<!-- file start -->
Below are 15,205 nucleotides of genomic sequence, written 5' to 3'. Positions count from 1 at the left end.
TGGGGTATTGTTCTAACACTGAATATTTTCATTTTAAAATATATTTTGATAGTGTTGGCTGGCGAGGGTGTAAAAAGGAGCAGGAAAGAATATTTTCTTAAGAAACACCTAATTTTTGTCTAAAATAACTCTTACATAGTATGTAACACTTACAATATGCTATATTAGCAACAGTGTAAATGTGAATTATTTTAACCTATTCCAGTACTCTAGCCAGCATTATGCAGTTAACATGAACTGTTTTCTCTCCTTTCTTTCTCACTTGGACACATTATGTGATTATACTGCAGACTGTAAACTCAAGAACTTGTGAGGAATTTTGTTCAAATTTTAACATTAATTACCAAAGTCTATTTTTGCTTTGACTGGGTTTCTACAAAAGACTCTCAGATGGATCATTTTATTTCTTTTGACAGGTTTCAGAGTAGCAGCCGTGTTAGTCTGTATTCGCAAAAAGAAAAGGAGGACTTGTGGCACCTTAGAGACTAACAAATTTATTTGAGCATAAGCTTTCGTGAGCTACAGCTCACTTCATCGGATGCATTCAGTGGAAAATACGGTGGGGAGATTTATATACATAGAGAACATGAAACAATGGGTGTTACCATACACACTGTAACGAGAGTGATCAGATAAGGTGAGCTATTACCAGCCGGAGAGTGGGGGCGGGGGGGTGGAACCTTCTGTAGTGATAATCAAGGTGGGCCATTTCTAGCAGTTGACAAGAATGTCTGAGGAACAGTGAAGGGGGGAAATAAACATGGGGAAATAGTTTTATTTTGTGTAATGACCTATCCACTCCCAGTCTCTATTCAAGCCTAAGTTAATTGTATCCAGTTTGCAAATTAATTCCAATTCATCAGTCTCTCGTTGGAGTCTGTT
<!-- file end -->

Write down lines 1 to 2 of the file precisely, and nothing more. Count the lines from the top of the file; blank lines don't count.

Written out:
Below are 15,205 nucleotides of genomic sequence, written 5' to 3'. Positions count from 1 at the left end.
TGGGGTATTGTTCTAACACTGAATATTTTCATTTTAAAATATATTTTGATAGTGTTGGCTGGCGAGGGTGTAAAAAGGAGCAGGAAAGAATATTTTCTTAAGAAACACCTAATTTTTGTCTAAAATAACTCTTACATAGTATGTAACACTTACAATATGCTATATTAGCAACAGTGTAAATGTGAATTATTTTAACCTATTCCAGTACTCTAGCCAGCATTATGCAGTTAACATGAACTGTTTTCTCTCCTTTCTTTCTCACTTGGACACATTATGTGATTATACTGCAGACTGTAAACTCAAGAACTTGTGAGGAATTTTGTTCAAATTTTAACATTAATTACCAAAGTCTATTTTTGCTTTGACTGGGTTTCTACAAAAGACTCTCAGATGGATCATTTTATTTCTTTTGACAGGTTTCAGAGTAGCAGCCGTGTTAGTCTGTATTCGCAAAAAGAAAAGGAGGACTTGTGGCACCTTAGAGACTAACAAATTTATTTGAGCATAAGCTTTCGTGAGCTACAGCTCACTTCATCGGATGCATTCAGTGGAAAATACGGTGGGGAGATTTATATACATAGAGAACATGAAACAATGGGTGTTACCATACACACTGTAACGAGAGTGATCAGATAAGGTGAGCTATTACCAGCCGGAGAGTGGGGGCGGGGGGGTGGAACCTTCTGTAGTGATAATCAAGGTGGGCCATTTCTAGCAGTTGACAAGAATGTCTGAGGAACAGTGAAGGGGGGAAATAAACATGGGGAAATAGTTTTATTTTGTGTAATGACCTATCCACTCCCAGTCTCTATTCAAGCCTAAGTTAATTGTATCCAGTTTGCAAATTAATTCCAATTCATCAGTCTCTCGTTGGAGTCTGTT